As authorities scrambled to pick up the pieces after a deadly earthquake hit the southern New Zealand town of Christchurch on Tuesday, government workers further south had just finished handling an altogether different kind of natural disaster. Over the weekend, more than 100 pilot whales were found on a remote beach on Stewart Island off the larger South Island. By the time the Department of Conservation reached them, half the stranded whales were dead, and the remaining live animals had to be euthanized.
Whale strandings are not uncommon in New Zealand; a major stranding happens in the southern part of the country every 4 or 5 years, according to the Department of Conservation. Scientists around the world aren’t sure why whales beach themselves, but DOC spokesman Andy Roberts says in southern New Zealand, the two likely reasons are either that the pod has followed a sick animal on shore to help it, and become stuck in the shallow waters, or that the pod has made a navigational error and swam ashore. (He says there was no connection being made between the earthquake and the stranding.)
In many strandings, the animals can be rescued, and there are volunteer organizations in New Zealand who are on call to do just that. “It really depends how close you are to getting people and materials to the beach,” says Roberts. “If you can get people to them easily, you can do something. If you can’t get people to them, it’s just hard.” These whales, unfortunately, were 40 kilometers from the nearest road. After being put down, the 107 whales were left on the beach to decompose.
Since 1840 when New Zealand started to keep records on whale beachings, some 13,000 events have been recorded. As of 2006, 2000 whales had been rescued. New Zealand is thought to be particularly treacherous territory for whales because of the topography of its coast – jagged, and with gently sloping beaches that are thought to have some connection to this peculiar recurrence. Whale biology might also play a role, stranding themselves as they get sick and have their equilibrium thrown off, or compelling groups to follow sick pod members, as Roberts pointed out.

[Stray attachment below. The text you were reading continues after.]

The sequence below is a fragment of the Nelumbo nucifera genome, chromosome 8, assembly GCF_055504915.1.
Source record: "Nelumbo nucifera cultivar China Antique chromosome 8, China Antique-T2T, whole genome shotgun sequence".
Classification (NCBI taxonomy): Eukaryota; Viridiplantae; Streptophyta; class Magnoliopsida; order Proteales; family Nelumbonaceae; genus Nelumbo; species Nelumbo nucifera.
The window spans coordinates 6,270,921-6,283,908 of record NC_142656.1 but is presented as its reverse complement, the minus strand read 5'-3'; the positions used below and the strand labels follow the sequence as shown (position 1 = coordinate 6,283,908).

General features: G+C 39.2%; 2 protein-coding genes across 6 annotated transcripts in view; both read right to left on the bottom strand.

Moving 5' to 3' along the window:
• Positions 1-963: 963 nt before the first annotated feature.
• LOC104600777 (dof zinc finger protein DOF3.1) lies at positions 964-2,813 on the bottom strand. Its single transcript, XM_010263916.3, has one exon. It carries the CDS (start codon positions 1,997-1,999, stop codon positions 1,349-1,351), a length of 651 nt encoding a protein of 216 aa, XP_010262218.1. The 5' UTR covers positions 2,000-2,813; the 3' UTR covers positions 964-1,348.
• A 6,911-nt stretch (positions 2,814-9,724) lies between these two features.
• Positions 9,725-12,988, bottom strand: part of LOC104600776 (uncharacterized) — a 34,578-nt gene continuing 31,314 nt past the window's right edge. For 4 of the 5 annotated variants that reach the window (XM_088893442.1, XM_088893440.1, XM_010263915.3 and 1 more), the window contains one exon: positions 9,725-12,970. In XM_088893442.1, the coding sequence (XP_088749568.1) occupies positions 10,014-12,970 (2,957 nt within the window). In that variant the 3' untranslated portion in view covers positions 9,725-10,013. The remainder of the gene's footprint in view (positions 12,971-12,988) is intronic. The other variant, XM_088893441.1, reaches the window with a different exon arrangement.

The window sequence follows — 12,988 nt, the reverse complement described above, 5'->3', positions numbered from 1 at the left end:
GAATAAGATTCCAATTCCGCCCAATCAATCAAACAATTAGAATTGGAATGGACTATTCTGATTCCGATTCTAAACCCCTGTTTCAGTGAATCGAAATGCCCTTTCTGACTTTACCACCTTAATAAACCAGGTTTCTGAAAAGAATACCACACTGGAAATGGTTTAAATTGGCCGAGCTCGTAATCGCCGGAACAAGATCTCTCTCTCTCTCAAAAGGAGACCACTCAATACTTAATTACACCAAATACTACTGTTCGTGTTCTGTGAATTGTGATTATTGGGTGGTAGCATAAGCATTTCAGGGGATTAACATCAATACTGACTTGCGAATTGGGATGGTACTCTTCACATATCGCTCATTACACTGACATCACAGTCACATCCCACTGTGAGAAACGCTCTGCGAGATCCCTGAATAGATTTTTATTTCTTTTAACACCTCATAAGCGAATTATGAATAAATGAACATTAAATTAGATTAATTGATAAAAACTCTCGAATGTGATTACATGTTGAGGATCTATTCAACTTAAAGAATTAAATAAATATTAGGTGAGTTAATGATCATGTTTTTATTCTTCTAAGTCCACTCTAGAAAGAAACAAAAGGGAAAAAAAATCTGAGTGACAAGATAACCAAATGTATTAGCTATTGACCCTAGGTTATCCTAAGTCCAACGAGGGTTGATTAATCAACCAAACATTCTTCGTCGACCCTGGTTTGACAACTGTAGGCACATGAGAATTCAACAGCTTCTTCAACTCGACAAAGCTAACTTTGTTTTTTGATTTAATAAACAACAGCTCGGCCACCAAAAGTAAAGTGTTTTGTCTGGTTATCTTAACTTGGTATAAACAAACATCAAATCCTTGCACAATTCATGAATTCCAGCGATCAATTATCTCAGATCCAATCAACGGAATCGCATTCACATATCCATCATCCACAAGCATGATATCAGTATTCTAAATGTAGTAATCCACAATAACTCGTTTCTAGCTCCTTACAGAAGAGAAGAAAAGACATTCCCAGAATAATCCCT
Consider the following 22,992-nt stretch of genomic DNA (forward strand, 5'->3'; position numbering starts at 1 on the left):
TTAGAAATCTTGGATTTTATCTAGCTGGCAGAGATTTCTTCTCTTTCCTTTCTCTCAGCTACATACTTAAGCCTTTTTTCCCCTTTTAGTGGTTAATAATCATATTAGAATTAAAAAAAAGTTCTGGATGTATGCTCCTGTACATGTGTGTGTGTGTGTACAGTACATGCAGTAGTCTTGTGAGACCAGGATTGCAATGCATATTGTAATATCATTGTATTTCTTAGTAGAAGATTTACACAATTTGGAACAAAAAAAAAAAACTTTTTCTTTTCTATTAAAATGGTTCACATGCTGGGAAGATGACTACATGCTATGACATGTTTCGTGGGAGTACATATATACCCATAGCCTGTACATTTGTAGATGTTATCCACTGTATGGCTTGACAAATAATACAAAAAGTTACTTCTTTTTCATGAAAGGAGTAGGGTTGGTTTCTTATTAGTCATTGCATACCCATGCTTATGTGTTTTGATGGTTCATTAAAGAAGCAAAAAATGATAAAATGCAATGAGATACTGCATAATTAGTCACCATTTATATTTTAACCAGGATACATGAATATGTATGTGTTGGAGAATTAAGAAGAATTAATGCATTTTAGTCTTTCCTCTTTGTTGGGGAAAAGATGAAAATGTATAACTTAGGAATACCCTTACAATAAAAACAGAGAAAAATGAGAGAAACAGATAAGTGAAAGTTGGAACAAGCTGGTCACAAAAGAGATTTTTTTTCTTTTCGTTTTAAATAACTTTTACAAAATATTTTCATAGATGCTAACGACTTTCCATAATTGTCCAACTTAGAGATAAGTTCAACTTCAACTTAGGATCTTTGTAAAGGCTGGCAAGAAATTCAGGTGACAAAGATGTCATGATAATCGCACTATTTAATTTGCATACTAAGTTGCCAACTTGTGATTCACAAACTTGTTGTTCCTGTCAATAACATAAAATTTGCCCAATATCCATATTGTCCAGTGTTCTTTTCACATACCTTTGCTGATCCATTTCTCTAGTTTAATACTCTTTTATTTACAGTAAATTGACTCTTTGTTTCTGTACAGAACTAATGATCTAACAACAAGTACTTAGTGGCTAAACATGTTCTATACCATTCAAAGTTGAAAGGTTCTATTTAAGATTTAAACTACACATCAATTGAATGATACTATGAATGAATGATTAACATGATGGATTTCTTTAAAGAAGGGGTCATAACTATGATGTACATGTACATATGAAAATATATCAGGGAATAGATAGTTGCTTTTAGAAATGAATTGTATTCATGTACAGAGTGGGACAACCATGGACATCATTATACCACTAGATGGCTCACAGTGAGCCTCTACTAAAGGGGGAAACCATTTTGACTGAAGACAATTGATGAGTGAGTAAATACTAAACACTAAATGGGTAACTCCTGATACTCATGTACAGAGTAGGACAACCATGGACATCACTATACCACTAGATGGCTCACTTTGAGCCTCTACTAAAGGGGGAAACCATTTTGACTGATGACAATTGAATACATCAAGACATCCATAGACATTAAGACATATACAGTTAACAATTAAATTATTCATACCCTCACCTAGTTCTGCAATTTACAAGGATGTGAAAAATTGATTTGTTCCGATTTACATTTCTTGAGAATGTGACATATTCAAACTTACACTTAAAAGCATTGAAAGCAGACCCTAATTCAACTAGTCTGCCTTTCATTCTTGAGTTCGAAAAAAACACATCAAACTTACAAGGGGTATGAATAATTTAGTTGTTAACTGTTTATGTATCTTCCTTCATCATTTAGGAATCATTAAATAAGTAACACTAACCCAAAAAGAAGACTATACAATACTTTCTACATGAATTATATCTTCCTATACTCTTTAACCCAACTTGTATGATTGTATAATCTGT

Among the theories, humans, too, play their part. Though Roberts says there is no connection in this stranding’s case, environmental groups in other parts of the world have argued that naval sonar equipment and ship noise pollution can cause whales to get confused and get off course. As whale strandings have been increasing in the U.K., where at least 500 whales beached themselves in 2010, local groups have been investigating the events’ connection to sonar equipment used by the Royal Navy. In 2005, some claimed that submarine naval exercises off the Outer Banks in North Carolina led to the beaching of nearly 20 whales along the Cape Hatteras National Seashore.
The U.N., NOAA and the International Whaling Commission (IWC) have all suggested in reports that the naval military equipment and strandings may be linked, and the National Resources Defense Council, an American environmental group that links at least 13 mass strandings to naval exercises in recent years, has been pushing for sonar use that is safer for animals in the U.S. A case that the NRDC filed against the Navy to adopt safety measures to protect ocean mammals went all the way to the Supreme Court in 2008, which issued a split decision requiring the Navy comply with some of the measures, which it did.
The notion of whether or not whale strandings could have something to do with climate change has also been tabled. As ocean temperatures get warmer, some suggest that it may be driving whales into unfamiliar territory that they aren’t able to navigate as well. Could this year’s funky weather in the South Pacific, with a strong La Nina in force, have contributed to the Steward Island stranding? Past studies have suggested it could be so. In a 2005 paper, scientists in Australia studied the links between weather patterns and whale strandings in the 20th century, finding that large-scale weather events had a powerful role in influencing whales to beach themselves.